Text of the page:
Olympus Corp., under fire from shareholders amid questions about $687 million in payments to advisers, plunged in Tokyo trading after a report the U.S. Federal Bureau of Investigation is probing the maker of optical equipment.
Tokyo-based Olympus plunged 11 percent to 1,099 yen at the 3 p.m. close on the Tokyo Stock Exchange, dropping to its lowest since October 1998. The benchmark Nikkei 225 Stock Average gained 1.9 percent.
The FBI is investigating payments by Olympus to advisers on a 2008 acquisition, the New York Times reported, citing two people briefed on the case, without disclosing their names. The paper said the payout was more than 30 times the normal amount for similar deals. Tsuyoshi Kitada, a spokesman for Olympus in Tokyo, said the company had no information on any FBI investigation. Byron Tsao, a spokesman at the U.S. embassy in Tokyo, referred inquiries to the FBI in Washington D.C.
“Uncertain ty about Olympus’ management and the M&A payments has increased,” said Yoshihiro Ito, chief strategist at Okasan Online Securities Co. in Tokyo. “Foreign fund managers and short-term speculators are selling the shares.”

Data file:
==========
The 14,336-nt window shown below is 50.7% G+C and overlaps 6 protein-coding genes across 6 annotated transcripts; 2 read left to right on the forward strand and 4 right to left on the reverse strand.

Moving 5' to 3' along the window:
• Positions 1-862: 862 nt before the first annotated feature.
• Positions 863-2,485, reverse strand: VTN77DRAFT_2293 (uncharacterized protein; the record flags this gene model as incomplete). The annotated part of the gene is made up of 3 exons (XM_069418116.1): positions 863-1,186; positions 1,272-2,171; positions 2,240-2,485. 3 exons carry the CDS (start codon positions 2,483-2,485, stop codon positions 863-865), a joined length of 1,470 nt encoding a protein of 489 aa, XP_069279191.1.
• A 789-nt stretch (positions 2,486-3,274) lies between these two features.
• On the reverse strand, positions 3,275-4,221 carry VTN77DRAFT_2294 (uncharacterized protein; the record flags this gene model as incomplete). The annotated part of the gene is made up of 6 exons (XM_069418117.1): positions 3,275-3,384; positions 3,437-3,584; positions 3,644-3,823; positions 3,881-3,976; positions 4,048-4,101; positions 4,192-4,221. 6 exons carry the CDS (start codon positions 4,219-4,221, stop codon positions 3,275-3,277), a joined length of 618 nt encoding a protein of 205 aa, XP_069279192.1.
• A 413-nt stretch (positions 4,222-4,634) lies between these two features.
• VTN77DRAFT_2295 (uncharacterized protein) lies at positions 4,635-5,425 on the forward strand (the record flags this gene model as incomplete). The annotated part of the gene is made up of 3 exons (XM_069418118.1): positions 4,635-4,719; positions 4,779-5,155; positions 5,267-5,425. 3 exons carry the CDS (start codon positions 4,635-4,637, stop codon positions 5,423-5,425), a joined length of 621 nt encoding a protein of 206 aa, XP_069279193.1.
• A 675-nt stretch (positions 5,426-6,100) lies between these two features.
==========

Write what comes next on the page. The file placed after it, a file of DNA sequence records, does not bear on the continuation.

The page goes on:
Shareholders including Nippon Life Insurance Co. have called for more information about the adviser payments, which were revealed by Michael C. Woodford, the chief executive officer who was fired on Oct. 14.
Olympus on Oct. 19 said it paid $687 million in fees, including a $443 million buyback of preferred shares, in connection with the $2 billion purchase of Gyrus Group Plc in 2008. Chairman Tsuyoshi Kikukawa said on Oct. 18 the amount was only about half that much.
Shares of the world’s biggest maker of endoscopes have fallen by 56 percent, erasing more than $4.5 billion in market value, in the seven trading days since Woodford was fired. Woodford, Olympus’ first non-Japanese CEO, has said he was ousted for challenging the payments to advisers on the Gyrus transaction.
“The situation is still unclear and may take a while to settle,” Mitsuo Shimizu, an analyst at Cosmo Securities Co. in Tokyo, said by telephone. “That’s worrying investors and prompting them to unload their stakes.”
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